Isn't that silly?

And then I blew the right strap of my dress. Casse pinned it for me, but a few dances down the road, the little flower girl Laura leaped into my arms and I picked her up to spin her, and the left strap went. Michelle pinned it up, and as I was leaving the bathroom, I took a breath, and the left strap went again. And again. And again. Eventually Michelle, Casse and I ended up standing on the stairs while they tried to mend the strap with a bigger safety pin. All the while, the bride's cousin (about 50 ish, spent the entire night on the dance floor doing his craziest moves--you know the guy, the mandatory crazy wedding dancer?) was staring with his mouth open. Finally he came up to me and said, "You're going to call me a dirty old man, but I have to tell you it doesn't matter what you do, it still looks good." Then he booked off to go back to his crazy dancing.

Casse bawled her eyes out while she was giving her speech, as did a few others (bride included,) but I didn't actually cry until the bride danced with her father and I saw him crying. Dads crying always get to me.

Mostly we danced to lots of different songs, and of course we did the mandatory crazy wedding songs and dances like the Electric Slide and Cotton Eye Joe. Towards the end we had the men on one side of the room and the women on the other, each doing Paradise By The Dashboard Light.

I started thinking how this would all look to a foreigner or to someone from the middle ages, and all I could think of was that it would look familiar. Weddings may be the last thing we have that are this primitive, so primitive that they're similiar across most cultures and times. Weddings really haven't changed much. This is part of why I like weddings in general, aside from the dressing up and dancing--because they're so interesting on an anthropological level. I mean, the men fighting, the mating rituals, all of that stuff.

There are reasons why I don't like them, too, but I really try to put that reason out of my head at all times. Mostly they're just fun, and a really good way to observe people.

Anyway, I couldn't have had more fun unless Owen Wilson really did crash the wedding. ;D I'm sad it's over, and now here I am, a tired, extremely sunburned bridesmaid.
la_belle_laide: (Turandot)
Today was quite an experience. It began with my hair coming out very crappily, so that I ended up just sticking it up in an updo and throwing some metal spirals in it. It didn't look half bad, but wasn't what I wanted.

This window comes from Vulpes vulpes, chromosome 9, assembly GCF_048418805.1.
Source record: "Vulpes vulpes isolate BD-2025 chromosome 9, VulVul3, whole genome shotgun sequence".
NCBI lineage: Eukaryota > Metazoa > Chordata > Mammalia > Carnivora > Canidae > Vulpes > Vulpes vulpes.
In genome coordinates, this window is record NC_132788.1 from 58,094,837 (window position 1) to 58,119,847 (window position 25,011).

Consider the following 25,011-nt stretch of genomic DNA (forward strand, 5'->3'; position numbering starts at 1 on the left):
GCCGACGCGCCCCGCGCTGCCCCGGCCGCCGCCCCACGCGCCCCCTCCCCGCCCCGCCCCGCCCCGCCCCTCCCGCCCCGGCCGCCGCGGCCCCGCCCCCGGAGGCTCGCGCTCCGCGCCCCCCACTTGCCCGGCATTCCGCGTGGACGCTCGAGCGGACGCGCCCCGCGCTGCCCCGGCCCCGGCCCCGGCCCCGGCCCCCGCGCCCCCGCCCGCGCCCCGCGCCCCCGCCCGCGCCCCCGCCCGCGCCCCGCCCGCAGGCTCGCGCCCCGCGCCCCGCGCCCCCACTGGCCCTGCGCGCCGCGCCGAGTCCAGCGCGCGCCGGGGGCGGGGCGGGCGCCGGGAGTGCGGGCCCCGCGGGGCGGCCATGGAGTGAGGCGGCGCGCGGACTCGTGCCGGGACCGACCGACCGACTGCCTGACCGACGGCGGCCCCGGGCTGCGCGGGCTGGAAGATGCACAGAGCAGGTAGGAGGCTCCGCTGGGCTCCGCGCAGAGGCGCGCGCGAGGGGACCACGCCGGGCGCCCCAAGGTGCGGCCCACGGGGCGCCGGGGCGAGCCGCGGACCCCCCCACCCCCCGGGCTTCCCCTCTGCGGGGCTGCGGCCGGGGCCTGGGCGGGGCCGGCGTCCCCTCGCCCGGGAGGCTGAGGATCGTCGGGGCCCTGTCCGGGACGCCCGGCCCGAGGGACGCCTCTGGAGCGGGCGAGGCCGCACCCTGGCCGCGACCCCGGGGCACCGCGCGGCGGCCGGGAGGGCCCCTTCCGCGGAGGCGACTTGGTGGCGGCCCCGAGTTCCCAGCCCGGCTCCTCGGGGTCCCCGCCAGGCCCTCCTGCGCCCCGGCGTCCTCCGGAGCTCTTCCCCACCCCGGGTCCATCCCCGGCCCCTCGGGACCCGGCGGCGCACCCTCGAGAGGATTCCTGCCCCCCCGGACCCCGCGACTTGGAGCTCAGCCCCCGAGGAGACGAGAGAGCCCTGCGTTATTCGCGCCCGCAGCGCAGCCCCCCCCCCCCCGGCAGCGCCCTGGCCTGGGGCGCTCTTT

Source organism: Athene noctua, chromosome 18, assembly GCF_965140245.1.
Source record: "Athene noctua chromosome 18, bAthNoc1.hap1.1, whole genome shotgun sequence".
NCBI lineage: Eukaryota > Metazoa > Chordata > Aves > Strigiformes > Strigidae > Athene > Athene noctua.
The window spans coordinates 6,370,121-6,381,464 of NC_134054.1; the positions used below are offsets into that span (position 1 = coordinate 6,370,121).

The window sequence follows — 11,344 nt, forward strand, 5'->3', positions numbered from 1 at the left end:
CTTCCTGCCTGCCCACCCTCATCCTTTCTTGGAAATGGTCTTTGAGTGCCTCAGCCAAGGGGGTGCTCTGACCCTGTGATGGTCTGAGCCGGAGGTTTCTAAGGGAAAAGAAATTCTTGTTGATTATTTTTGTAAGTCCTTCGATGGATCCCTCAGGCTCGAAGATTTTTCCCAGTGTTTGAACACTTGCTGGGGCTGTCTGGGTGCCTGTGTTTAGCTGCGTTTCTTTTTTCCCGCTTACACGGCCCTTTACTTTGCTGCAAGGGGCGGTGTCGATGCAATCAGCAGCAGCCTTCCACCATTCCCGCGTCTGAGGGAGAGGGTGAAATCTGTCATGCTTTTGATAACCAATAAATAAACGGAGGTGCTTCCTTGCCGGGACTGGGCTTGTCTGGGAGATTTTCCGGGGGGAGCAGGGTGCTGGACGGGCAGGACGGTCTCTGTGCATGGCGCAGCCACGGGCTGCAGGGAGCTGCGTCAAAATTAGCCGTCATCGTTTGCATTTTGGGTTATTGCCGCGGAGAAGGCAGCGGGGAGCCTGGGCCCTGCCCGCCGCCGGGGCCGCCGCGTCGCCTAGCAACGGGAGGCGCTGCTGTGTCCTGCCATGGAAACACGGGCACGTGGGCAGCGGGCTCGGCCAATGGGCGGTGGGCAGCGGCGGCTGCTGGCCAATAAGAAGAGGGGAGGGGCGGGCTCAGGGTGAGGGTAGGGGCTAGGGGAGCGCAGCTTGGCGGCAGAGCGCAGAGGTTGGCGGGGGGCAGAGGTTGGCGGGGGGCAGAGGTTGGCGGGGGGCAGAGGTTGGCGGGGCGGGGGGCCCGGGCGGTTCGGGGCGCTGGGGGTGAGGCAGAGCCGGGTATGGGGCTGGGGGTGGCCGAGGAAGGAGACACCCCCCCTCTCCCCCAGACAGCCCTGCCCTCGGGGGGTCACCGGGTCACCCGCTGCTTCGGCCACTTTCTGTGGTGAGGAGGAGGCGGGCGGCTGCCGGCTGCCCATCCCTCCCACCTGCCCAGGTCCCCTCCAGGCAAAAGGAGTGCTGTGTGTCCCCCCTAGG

The bridal party met up at Donna's Grandma's house, where Michelle was doing everyone's hair. I went upstairs to put my gown on, and found a big, black and brown spider in my bodice! Quite a good thing I checked, otherwise he might have ended up getting smushed, and I might have gotten bitten in the process, also. So I scooped him up and put him outside. Oddly, the little flower girl, four year old Laura (the most gorgeous child, totally made my ovaries ache,) pointed out another spider, this one green, on my gown outside.

I took loads of pictures, had a massive allergy attack, posed for loads of pictures, and then it was time to get into the limo to go to the docks. The limo ride there wasn't half bad, and when we got there, the morning couldn't have been anymore gorgeous. Michelle and her boyfriend Rob watched my purse and cameras while we all did the wedding procession and the ceremony. Donna and Tony were both very calm, and the whole thing was sweet and simple. There were about fifty or so people in attendance, and more stragglers in the park, just out for the carousel or a walk on the beach or the docks or whatever. The wedding party all posed on the carousel, too.

The limo ride to the reception hall wasn't quite so much fun. Most of the women got carsick, myself included, although not too badly in my case. The road to the hall is the same one I travel to go to Kung Fu--it's very hilly and turny. In a limo? Ugh.

At the reception hall we had our own private little room for cocktail hour, which we didn't stay in, thus breaking the tradition of keeping the wedding party separate from the rest of the party until the formal introduction. After that, about a thousand more pictures, and then finally the reception.

All summer, Casse and I have been joking that Vince Vaughn and Owen Wilson were going to crash the wedding. Wouldn't you know, the Maitre D' spoke, gestured, and acted very much like Vince Vaughn. He resembled him only slightly, but enough so that Casse was in fits over it. We had loads of fun giggling over it and trying to fit him into our own version of the movie. I told Casse, "You should dance with him; he'd be so tiny in your arms," and she cracked up over that.

Speaking of tiny, Kelly from work came up to me before the reception and said, "Jules, I always see you in scrubs and I had no idea you were so tiny!" Kelly and I are the same height--5'9"--so I just looked at her funny. "Skinny," she said; "you're such a skinny thing." I still looked at her funny, because all month I've felt like a freaking house. Yet earlier in the day, Heather, another bridesmaid, called me over with, "Hey, skinny girl!" Now for the record, I'm about 150 lbs, okay? That's nowhere near being "skinny." But I still want to remember it. ^_^